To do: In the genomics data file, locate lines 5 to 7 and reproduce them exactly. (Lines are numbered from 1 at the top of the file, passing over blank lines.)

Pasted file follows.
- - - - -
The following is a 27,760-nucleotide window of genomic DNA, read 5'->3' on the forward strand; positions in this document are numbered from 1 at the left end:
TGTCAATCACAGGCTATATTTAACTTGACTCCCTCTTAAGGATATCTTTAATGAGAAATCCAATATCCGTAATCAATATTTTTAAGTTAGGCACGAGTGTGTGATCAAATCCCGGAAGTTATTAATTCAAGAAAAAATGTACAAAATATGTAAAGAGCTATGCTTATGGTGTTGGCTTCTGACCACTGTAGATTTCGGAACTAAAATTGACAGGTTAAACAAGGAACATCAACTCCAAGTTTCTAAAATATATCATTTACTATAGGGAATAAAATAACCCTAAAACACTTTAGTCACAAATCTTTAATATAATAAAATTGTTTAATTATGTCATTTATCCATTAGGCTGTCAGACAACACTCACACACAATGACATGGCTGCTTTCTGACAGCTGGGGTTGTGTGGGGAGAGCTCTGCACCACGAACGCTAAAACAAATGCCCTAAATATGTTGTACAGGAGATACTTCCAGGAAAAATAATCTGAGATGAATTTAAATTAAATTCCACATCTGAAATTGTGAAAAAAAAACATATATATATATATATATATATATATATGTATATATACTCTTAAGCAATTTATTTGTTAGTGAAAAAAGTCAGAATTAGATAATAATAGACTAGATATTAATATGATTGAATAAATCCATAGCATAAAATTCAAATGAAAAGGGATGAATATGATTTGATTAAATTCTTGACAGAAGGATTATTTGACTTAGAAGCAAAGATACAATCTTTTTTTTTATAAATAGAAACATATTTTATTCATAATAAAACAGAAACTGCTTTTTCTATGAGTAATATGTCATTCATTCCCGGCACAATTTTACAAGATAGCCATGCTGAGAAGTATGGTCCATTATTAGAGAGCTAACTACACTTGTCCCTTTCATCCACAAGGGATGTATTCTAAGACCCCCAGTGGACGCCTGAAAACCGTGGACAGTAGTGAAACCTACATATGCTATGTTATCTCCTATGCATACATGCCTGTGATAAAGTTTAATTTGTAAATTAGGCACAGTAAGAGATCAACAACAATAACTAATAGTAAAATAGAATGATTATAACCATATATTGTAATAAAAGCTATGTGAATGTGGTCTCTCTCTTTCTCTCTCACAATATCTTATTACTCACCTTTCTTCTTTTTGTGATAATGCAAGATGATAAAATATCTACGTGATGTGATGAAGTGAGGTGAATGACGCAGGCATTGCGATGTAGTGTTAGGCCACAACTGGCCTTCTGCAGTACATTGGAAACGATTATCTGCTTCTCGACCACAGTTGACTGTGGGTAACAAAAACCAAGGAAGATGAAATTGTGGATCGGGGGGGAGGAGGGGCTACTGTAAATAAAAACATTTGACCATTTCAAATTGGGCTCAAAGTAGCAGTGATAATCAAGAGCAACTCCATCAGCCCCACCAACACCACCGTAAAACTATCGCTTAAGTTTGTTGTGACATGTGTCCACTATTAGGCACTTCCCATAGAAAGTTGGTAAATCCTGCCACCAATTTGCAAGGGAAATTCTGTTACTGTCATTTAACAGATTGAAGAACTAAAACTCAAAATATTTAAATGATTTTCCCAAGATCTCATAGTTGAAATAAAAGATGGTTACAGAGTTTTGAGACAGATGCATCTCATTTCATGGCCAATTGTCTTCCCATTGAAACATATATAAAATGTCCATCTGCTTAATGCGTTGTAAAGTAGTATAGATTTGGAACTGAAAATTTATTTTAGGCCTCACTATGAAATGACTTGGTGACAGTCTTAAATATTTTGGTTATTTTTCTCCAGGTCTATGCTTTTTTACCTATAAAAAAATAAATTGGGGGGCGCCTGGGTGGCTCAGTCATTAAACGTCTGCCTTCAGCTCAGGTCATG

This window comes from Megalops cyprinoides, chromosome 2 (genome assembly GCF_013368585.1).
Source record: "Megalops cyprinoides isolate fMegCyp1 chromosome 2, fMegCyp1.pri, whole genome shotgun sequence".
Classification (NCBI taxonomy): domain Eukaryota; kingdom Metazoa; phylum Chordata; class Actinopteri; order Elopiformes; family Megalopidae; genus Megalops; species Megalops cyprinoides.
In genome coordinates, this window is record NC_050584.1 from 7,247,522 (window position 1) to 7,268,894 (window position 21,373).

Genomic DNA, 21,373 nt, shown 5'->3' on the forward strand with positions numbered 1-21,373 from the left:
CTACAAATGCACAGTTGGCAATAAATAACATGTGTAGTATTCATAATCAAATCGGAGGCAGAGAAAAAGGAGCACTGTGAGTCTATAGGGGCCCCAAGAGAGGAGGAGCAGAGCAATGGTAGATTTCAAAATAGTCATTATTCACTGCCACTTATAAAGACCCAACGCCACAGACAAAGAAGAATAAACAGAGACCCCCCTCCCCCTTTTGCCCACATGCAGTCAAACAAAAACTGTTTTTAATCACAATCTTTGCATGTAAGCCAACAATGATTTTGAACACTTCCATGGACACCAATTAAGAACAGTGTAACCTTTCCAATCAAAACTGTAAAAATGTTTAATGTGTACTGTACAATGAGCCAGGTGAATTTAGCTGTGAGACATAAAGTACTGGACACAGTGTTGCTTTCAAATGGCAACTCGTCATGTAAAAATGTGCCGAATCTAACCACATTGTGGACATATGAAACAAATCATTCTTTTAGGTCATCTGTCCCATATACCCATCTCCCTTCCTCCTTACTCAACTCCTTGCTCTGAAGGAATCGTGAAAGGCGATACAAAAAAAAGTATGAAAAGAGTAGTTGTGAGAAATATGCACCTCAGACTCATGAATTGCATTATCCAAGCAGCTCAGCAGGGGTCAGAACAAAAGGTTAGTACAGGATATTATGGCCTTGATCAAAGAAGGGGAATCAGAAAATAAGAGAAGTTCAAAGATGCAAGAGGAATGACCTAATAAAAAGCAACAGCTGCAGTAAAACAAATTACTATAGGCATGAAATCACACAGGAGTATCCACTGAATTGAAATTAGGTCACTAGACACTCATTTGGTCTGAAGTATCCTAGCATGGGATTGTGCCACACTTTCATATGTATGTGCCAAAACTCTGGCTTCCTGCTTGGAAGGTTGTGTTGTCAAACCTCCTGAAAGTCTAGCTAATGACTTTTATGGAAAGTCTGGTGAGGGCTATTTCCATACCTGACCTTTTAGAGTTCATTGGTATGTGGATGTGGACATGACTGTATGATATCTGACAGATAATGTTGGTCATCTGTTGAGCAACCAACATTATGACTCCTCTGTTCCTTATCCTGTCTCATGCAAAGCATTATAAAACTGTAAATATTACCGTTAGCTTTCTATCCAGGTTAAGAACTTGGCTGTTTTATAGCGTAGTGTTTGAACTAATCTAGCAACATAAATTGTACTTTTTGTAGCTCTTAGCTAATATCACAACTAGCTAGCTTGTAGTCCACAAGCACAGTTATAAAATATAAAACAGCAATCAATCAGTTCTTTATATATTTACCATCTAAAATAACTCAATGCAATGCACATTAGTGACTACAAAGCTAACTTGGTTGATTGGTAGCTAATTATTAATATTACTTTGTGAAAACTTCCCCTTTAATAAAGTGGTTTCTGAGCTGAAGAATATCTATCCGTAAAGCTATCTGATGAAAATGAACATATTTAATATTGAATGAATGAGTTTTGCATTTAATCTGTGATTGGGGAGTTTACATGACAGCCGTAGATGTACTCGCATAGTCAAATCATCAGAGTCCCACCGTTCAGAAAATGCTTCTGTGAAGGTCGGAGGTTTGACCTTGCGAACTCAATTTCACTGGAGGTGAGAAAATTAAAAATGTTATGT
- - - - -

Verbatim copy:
Classification (NCBI taxonomy): domain Eukaryota; kingdom Metazoa; phylum Chordata; class Actinopteri; order Elopiformes; family Megalopidae; genus Megalops; species Megalops cyprinoides.
In genome coordinates, this window is record NC_050584.1 from 7,247,522 (window position 1) to 7,268,894 (window position 21,373).

Genomic DNA, 21,373 nt, shown 5'->3' on the forward strand with positions numbered 1-21,373 from the left: